He has been a busy man, and the above activities do not take into account his work in the domain of the Work itself. Among his most useful publication is Gurdjieff: Essays and Reflections on the Man and His Teaching (Continuum, 1996) which he compiled with George Baker. He has now produced two more books in this field – or might I say one full book and one booklet? The book is The Inner Journey: Views from the Gurdjieff Work (2008) and the booklet is Introduction to the Gurdjieff Work (2009). Both are published by Morning Light Press of Sandpoint, Idaho, which has a fine catalogue of books about modern-day spirituality. That catalogue is accessible through Google.
Let me describe the little book titled Introduction to the Gurdjieff Work. It measures four inches wide by five inches here and it is only sixty-two pages long. So it is a gift book, the kind of miniature publication like those displayed beside cash registers in book stores. It consists of Needleman’s necessarily brief essay on the Work along with a useful, annotated bibliography that lists books, music, and a feature-length film. (Yes, the film is Peter Brooks’s Meetings with Remarkable Men.) There is nothing remarkable about Needleman’s essay, though it is written with clarity and concision and it focuses on the pivotal role of conscience in the life of modern man. It downplays what has been called the “psychology” and the “esoteric” sides of the Work. It is a conscientious introduction to the Work.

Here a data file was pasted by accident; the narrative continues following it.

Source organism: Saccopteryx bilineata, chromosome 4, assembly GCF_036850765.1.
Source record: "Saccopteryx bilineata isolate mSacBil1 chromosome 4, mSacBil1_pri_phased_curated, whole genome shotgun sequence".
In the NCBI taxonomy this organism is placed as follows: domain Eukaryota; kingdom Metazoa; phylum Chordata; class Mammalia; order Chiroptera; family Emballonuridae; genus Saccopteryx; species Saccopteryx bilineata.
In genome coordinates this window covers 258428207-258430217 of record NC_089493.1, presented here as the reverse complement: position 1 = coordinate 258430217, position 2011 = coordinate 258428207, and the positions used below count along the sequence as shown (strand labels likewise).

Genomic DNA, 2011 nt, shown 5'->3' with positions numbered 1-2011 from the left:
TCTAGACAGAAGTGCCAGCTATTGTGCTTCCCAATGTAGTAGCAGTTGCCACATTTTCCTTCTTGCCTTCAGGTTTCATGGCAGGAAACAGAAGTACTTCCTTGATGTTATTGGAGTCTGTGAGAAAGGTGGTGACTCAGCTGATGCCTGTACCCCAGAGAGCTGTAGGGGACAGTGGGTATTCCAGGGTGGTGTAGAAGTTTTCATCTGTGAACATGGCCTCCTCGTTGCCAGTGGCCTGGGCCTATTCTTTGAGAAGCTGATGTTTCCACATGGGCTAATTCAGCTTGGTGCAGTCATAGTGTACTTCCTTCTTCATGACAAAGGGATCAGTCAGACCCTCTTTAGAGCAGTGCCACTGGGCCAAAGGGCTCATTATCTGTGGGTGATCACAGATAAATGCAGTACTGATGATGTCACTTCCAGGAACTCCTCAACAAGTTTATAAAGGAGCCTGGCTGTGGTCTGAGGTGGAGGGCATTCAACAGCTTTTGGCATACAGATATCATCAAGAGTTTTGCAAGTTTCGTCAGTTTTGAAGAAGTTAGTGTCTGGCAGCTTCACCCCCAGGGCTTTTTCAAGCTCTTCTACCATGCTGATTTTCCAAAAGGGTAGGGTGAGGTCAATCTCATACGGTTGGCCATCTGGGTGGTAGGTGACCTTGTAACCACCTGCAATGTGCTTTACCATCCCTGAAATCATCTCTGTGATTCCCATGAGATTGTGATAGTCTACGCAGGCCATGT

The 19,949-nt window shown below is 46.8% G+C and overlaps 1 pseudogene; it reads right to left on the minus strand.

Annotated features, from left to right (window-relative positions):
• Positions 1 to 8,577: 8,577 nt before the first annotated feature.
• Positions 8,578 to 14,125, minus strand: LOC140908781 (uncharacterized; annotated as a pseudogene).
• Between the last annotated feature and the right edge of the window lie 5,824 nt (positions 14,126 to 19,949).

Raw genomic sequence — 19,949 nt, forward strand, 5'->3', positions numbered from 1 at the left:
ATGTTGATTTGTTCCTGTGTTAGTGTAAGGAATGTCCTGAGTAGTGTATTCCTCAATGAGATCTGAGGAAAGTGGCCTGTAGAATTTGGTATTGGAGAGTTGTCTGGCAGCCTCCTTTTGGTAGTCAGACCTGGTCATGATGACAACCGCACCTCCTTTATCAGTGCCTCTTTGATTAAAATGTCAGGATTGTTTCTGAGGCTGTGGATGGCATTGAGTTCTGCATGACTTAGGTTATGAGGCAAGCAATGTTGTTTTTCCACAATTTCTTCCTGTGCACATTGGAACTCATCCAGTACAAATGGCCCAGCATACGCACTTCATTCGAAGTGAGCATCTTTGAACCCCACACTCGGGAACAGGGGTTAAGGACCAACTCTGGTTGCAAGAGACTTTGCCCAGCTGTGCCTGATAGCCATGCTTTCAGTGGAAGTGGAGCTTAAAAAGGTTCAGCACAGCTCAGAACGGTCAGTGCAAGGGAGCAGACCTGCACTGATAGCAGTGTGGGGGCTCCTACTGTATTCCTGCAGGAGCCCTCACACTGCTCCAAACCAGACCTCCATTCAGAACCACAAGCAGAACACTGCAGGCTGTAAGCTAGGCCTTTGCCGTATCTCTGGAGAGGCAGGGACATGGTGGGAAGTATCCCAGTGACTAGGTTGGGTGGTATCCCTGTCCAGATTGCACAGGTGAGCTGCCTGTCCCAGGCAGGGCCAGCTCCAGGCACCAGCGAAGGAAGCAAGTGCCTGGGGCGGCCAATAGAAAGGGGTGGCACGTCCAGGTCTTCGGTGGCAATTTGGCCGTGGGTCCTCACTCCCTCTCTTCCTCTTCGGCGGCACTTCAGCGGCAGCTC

The appearance of the essay in this form is an instance of how Needleman recycles his material because the essay is based on two earlier essays of his, one of which he included in Modern Esoteric Spirituality (1922) which he compiled with Antoine Faivre, the other of which he wrote as an entry for Dictionary of Gnosis and Western Esotericism (2005) edited by Wouter J. Hanegraaff. More to the point, the essay is reprinted verbatim as the Introduction to the principal book to be examined here: The Inner Journey: Views from the Gurdjieff Work.
As I mentioned, Morning Light Press publishes fine books, and the present volume is no exception. It is especially sturdy. It measures 6 inches x 9 inches and in length consists of xxxii + 356 numbered pages. The design and layout are a delight for the pages are easy to read and it is a handsome package to hold. It includes a surprise. It begins with the above-mentioned essay and it ends with the above-mentioned bibliography – along with a DVD of a film. (Yes, it is Brooks’s Meetings with Remarkable Men.)